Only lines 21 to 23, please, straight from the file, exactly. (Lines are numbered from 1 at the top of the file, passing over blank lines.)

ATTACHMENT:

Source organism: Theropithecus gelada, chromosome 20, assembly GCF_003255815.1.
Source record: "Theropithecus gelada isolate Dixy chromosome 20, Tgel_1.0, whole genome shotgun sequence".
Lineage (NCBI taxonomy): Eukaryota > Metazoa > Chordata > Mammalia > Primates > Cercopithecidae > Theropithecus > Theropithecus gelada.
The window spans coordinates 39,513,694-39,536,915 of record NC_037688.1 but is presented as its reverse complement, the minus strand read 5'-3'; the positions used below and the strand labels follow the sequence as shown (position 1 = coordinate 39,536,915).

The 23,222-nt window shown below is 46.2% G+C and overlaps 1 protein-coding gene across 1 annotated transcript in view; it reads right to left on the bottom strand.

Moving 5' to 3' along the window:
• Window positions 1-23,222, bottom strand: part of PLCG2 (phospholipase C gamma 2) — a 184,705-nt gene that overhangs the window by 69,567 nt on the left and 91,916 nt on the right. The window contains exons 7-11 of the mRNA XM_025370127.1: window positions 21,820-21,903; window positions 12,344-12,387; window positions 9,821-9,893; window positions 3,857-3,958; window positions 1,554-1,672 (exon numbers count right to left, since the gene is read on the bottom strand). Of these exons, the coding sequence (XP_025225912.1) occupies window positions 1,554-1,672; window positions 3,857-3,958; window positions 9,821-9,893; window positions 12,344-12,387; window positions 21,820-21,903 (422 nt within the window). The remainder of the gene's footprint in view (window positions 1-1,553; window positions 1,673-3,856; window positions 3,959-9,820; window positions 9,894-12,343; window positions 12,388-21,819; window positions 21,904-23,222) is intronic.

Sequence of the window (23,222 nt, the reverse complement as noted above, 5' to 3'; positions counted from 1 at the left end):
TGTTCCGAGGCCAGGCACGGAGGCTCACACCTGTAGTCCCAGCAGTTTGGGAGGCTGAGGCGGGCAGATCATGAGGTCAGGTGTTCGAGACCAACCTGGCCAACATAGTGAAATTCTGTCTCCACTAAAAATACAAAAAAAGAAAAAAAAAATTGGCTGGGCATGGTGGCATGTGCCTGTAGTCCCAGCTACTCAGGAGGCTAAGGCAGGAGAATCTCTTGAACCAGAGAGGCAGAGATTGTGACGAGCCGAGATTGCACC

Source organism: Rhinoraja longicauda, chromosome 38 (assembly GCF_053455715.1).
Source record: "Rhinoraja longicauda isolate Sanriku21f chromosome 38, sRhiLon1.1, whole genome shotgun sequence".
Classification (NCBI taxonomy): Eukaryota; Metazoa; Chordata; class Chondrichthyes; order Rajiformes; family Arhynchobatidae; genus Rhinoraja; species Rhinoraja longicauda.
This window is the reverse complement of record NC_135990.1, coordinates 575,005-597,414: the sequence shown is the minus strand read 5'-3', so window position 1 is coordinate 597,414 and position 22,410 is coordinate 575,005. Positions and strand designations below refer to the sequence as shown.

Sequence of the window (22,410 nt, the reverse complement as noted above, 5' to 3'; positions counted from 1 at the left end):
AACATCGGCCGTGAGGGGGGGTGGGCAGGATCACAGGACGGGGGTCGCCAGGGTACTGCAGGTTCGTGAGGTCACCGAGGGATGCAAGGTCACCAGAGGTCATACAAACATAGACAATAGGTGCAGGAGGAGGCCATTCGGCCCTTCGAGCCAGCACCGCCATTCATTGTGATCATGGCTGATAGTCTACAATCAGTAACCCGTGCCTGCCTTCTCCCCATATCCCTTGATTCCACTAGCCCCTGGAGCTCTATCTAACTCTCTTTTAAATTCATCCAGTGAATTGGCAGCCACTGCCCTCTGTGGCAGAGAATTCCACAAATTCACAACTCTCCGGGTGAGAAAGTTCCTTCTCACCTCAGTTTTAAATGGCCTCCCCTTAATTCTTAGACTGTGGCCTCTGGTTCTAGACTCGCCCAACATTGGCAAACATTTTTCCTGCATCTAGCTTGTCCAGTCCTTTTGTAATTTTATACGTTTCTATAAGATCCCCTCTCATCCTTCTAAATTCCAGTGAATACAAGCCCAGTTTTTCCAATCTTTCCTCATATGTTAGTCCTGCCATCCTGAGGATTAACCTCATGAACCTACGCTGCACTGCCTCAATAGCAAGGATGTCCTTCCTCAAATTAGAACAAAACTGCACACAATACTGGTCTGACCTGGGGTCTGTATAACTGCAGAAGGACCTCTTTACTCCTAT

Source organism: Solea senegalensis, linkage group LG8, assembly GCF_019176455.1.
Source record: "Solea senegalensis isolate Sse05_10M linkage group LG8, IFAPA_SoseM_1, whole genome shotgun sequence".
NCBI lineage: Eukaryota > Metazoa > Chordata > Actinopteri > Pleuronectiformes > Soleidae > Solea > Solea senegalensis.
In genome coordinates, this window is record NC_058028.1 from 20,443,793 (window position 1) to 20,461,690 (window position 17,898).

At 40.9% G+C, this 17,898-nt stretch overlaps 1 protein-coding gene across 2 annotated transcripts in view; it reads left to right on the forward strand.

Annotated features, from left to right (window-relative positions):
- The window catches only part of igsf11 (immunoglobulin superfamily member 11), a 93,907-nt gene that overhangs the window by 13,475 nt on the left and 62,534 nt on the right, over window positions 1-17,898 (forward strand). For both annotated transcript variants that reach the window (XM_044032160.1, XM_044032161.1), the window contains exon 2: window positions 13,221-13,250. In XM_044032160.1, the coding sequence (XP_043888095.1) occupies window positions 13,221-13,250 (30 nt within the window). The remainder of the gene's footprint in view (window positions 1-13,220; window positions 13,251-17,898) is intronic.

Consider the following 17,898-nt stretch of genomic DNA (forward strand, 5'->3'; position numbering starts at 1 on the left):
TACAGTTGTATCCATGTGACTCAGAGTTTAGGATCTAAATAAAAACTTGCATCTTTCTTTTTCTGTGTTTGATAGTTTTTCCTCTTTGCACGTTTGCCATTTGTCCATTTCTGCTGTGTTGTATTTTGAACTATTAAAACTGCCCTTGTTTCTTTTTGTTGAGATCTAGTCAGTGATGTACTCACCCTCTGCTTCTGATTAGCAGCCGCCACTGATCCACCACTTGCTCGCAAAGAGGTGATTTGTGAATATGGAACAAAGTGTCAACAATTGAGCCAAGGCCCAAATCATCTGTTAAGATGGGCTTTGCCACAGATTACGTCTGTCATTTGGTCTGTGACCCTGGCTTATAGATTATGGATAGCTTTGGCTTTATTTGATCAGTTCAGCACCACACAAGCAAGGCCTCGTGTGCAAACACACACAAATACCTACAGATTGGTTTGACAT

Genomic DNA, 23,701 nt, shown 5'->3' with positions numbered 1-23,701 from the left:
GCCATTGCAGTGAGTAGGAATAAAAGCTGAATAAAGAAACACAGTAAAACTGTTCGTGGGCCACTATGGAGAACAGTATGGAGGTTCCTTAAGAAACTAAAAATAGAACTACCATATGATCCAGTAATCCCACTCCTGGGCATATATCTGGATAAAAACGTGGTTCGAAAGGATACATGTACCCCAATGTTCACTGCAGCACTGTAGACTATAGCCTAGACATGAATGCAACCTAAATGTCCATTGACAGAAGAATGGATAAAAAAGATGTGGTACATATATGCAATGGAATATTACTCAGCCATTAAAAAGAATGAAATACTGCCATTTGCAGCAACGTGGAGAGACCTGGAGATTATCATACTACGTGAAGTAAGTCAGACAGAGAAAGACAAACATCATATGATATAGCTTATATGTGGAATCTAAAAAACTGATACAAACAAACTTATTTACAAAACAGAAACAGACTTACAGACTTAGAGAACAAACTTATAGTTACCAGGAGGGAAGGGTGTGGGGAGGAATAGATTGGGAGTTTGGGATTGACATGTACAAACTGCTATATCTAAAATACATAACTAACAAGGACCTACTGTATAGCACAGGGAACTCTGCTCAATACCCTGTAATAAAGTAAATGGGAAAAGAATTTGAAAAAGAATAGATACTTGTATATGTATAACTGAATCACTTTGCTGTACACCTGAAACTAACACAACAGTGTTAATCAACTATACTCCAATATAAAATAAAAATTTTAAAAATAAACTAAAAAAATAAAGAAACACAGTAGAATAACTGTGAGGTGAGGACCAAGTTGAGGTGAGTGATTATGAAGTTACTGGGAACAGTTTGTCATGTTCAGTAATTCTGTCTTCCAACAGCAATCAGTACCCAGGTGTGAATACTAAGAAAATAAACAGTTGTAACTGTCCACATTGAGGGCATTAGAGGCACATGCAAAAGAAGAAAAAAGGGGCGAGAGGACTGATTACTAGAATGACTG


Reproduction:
Annotated features, from left to right (window-relative positions):
- The window catches only part of igsf11 (immunoglobulin superfamily member 11), a 93,907-nt gene that overhangs the window by 13,475 nt on the left and 62,534 nt on the right, over window positions 1-17,898 (forward strand). For both annotated transcript variants that reach the window (XM_044032160.1, XM_044032161.1), the window contains exon 2: window positions 13,221-13,250. In XM_044032160.1, the coding sequence (XP_043888095.1) occupies window positions 13,221-13,250 (30 nt within the window). The remainder of the gene's footprint in view (window positions 1-13,220; window positions 13,251-17,898) is intronic.

Consider the following 17,898-nt stretch of genomic DNA (forward strand, 5'->3'; position numbering starts at 1 on the left):